Case details

Intersection crash caused facial trauma and brain injury: bicyclist





Result type

Not present

brain, brain injury, concussion, face, fracture, head, hip, knee, leg, lip, meniscus, neurological, nose, occiput, tear, traumatic brain injury
On Feb. 8, 2010, at approximately 5 p.m., plaintiff Gabriel Varela, 42, a commander in the U.S. Navy, was riding his bicycle on northbound Catalina Boulevard in San Diego when he entered the intersection with Orchard Avenue and collided with the driver-side door of a Hertz rental vehicle, which was being operated by Moninder Birdi on westbound Orchard Avenue. Varela claimed he suffered a brain injury in the accident, as well as suffered to his right hip, leg and knee. Varela sued Birdi; his employer, Birdi & Associates Inc.; and the vehicle owner, Hertz Vehicles LLC. Varela alleged that Birdi was negligent in the operation of his vehicle and that Birdi & Associates was vicariously liable for Birdi’s actions, since he was in the course and scope of his employment at the time of the accident. He also initially alleged that Hertz was vicariously liable for Birdi’s actions, but Hertz was ultimately dismissed from the action. Varela claimed that he had the right of way at the subject intersection since the road he was on was uncontrolled, while the road Birdi was on had a stop sign. He also claimed that Birdi failed to yield the right of way and drove into his path of travel, causing the collision. In addition, Varela’s counsel noted that the police report for the accident placed fault on Birdi for failing to yield. One week prior to trial, Birdi stipulated that he acted negligently in connection with the collision, but argued that Varela was comparatively at fault for riding his bicycle too fast and not paying attention., Varela sustained facial trauma, including through-and-through lacerations to both of his lips, and blunt force trauma to his head, resulting in a mild traumatic brain injury. He was also diagnosed with an intertrochanteric fracture of the right hip, a comminuted fracture of the right femoral shaft, and a torn meniscus of the right knee. Varela was subsequently taken from the scene of the accident by ambulance and brought to an emergency room, where he underwent surgery on his hip and femur, during which hardware was implanted, on Feb. 9, 2010, and Feb. 18, 2010. He remained hospitalized for approximately one month during his initial treatment, and then followed up with daily out-patient physical therapy. On Nov. 24, 2010, Varela underwent partial hardware removal surgery and on May 8, 2012, he underwent arthroscopic right knee surgery. He also underwent multiple surgical procedures on his lips to repair the damage and for scar revision. Varela claimed cognitive deficits, occipital neuralgia, chronic pain, and sleep disturbances as a result of his head injury. He also claimed ongoing chronic pain in his right hip, leg and knee; ongoing occipital neuralgia; upper and lower lip pain and numbness; and cognitive impairments consisting of difficulties with memory and concentration. Varela claimed that as a result, his future medical treatment would include further hardware removal surgery, nerve blocks, radio frequency ablation, nerve stimulator surgeries, scar revision surgeries, dental implant surgery, hip and knee replacements, and ongoing pain medication. While Varela was able to report to pre-collision assignments as Executive Officer and, later, Commanding Officer of the USS Kidd, he claimed he will be required to retire early due to his . Thus, Varela sought recovery of approximately $1.8 million for future medical expenses, $479,000 for future lost earnings, and $5 million for past and future pain and suffering. His wife, Bernice Varela, presented a derivative claim, seeking recovery of damages for her loss of consortium. Defense counsel argued that Mr. Varela made a good recovery from his and noted that Mr. Varela was able to return to work as a naval commander. Counsel also disputed Mr. Varela’s alleged cognitive impairments. In addition, defense counsel argued that Mr. Varela should be awarded no damages for his alleged future lost earnings, and only minimal damages for his alleged future medical costs and pain and suffering.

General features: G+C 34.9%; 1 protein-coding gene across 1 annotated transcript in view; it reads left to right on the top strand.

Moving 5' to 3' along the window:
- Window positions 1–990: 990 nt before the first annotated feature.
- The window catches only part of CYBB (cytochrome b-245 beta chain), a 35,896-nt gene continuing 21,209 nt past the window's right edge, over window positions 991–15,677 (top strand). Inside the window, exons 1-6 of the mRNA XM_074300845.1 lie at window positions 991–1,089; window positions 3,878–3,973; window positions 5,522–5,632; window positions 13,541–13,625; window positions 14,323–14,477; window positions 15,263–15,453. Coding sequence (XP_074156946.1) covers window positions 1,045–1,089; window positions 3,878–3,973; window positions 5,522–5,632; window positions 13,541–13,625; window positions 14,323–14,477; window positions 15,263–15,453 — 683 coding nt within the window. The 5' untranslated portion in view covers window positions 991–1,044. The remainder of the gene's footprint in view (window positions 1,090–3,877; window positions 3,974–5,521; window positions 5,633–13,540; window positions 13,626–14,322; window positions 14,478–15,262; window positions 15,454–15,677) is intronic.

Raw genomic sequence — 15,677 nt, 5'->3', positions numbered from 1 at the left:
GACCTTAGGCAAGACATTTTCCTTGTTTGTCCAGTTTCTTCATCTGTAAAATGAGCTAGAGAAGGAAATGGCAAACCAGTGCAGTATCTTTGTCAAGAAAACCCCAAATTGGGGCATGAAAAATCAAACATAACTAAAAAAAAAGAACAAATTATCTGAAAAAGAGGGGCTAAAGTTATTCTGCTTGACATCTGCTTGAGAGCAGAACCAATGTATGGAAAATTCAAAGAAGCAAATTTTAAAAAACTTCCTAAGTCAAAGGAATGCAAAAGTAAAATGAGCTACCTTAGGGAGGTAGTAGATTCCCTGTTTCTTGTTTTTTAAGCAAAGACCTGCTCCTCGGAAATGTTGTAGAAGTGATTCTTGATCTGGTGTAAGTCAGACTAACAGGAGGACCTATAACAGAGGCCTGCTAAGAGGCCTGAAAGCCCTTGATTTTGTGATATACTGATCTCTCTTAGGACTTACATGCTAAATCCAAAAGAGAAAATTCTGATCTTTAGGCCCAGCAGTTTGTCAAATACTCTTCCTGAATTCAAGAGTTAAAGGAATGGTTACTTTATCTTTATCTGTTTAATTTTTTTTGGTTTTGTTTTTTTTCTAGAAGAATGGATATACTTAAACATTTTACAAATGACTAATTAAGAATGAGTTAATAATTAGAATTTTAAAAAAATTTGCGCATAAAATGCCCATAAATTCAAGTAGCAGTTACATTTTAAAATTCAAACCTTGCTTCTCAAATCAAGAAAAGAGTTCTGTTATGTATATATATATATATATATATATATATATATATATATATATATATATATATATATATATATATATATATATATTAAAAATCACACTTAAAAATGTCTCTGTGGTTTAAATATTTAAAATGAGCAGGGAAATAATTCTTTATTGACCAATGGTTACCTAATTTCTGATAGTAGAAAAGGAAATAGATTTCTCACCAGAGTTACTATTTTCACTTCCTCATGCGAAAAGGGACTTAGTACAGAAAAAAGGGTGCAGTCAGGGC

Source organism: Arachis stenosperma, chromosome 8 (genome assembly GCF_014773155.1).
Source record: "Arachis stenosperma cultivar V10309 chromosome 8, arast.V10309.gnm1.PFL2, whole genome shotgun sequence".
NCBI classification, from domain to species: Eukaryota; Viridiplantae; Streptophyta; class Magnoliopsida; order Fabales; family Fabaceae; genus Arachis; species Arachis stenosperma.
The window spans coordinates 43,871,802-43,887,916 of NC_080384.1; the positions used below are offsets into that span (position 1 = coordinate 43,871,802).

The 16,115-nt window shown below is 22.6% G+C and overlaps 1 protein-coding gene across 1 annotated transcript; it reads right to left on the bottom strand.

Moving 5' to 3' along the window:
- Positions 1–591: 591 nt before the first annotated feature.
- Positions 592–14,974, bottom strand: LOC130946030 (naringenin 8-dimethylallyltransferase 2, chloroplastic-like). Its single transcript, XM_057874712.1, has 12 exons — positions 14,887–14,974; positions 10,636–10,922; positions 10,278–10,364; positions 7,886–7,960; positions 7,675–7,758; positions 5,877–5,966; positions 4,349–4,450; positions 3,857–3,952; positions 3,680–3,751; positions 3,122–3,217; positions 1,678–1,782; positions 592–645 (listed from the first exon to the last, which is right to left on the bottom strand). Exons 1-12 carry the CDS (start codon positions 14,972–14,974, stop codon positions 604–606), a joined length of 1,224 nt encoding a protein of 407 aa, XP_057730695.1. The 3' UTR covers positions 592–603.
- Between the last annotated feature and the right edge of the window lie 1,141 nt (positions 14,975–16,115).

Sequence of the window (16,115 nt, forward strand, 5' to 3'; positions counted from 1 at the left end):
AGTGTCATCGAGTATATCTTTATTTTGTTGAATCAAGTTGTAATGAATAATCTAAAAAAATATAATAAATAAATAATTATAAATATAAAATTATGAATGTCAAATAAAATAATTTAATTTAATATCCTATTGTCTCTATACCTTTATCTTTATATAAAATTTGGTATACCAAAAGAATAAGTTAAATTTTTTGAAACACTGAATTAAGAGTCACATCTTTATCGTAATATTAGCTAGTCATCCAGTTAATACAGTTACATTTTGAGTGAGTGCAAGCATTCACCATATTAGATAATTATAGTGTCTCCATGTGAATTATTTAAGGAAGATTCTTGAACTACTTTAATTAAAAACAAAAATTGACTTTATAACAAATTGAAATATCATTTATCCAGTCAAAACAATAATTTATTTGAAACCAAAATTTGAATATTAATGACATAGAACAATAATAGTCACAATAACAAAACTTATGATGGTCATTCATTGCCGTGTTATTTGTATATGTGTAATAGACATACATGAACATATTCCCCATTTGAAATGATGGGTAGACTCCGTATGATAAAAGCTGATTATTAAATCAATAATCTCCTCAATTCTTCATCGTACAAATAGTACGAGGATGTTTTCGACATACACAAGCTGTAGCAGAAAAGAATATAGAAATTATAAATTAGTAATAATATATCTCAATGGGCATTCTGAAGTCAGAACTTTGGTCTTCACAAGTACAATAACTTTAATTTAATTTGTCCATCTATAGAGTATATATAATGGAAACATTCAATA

Superior Court of San Diego County, San Diego, CA

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